‘I don’t know what to do:’ Police release frantic 911 calls from Las Vegas shooting massacre [AUDIO]

Las Vegas police have released more than 500 emergency calls from the October 2017 massacre that claimed 58 lives.

According to KSNV, gunfire can be heard in some of the 518 emergency 911 calls that were made public on Wednesday. One of the first calls placed was placed by Mandalay Bay security after Jesus Campos was wounded by Stephen Paddock while approaching his hotel room on the 32nd floor.

Security later told police that they called 911, and that they were placed on hold for two to five agonizing minutes.

Other calls provided a glimpse into the panic and confusion that was unfolding on the ground, as Route 91 concertgoers realized they were under attack. The Los Angeles Times reported that many of the callers appeared distracted as bullets rained down on them.

“Do you need police, fire or medical?” the dispatcher asks in one call. “Hello? This is 911. Hello? This is 911. Hello? Hello, this is 911. Hello?”

“No!” a voice screams back. “No! No! No! No! No!”

Another voice can be heard saying in the background, “Try to stay with us,” before the call ends abruptly.

CNN reported that one concertgoer who called 911 amid the carnage described how at least 100 people were on the ground bleeding out. He said one of the injured was his best friend, who was shot in the stomach. Another person was shot in the leg.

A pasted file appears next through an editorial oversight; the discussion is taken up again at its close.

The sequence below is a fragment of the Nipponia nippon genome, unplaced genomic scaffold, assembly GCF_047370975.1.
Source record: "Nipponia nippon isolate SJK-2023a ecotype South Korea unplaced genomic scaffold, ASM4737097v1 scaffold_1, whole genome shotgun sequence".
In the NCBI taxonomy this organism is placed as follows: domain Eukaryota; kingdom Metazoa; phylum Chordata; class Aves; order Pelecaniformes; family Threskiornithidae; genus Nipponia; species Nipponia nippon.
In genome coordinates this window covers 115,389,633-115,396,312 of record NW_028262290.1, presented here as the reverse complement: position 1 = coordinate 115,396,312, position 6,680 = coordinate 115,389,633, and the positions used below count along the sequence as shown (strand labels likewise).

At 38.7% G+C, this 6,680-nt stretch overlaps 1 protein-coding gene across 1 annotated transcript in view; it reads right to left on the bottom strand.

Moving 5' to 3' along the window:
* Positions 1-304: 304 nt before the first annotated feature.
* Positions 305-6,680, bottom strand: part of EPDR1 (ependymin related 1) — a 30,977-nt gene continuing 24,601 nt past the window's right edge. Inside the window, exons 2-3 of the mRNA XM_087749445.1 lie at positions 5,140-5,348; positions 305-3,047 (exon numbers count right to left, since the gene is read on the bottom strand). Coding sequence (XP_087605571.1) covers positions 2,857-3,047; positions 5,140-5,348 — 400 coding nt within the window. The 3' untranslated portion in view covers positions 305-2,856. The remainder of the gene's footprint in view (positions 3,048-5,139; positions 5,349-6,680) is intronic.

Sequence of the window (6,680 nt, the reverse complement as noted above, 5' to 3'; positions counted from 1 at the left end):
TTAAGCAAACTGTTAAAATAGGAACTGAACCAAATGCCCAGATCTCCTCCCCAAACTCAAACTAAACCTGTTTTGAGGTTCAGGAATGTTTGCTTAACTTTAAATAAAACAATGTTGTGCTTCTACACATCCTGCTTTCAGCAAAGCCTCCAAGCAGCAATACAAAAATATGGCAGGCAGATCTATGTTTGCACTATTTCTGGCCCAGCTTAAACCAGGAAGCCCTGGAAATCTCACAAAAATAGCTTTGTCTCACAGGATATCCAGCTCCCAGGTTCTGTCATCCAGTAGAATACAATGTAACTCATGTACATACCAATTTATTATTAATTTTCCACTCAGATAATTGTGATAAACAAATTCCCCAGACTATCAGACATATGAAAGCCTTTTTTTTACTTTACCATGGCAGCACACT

“The whole concert is down on the ground,” he hollers. “Just send everybody.”

“Please hurry up.”

Dispatchers were flooded with hundreds of calls from the country music festival attended by 22,000 people. Emergency services were so inundated with calls amid the 11-minute shooting that one 911 operator reportedly tells another that they have 33 people on hold while they tried to get one women’s attention.

“I don’t know what to do,” a panicked woman tells a dispatcher who asks if she knows where the gunfire is coming from.

She goes on to explain that someone is telling her to move. After some brief confusion, she says the person isn’t a police officer. The dispatcher instructs her to get to safety.

“I don’t know where we’re supposed to go,” she says.

“I don’t know what we’re supposed to do.”

[Featured image: Associated Press]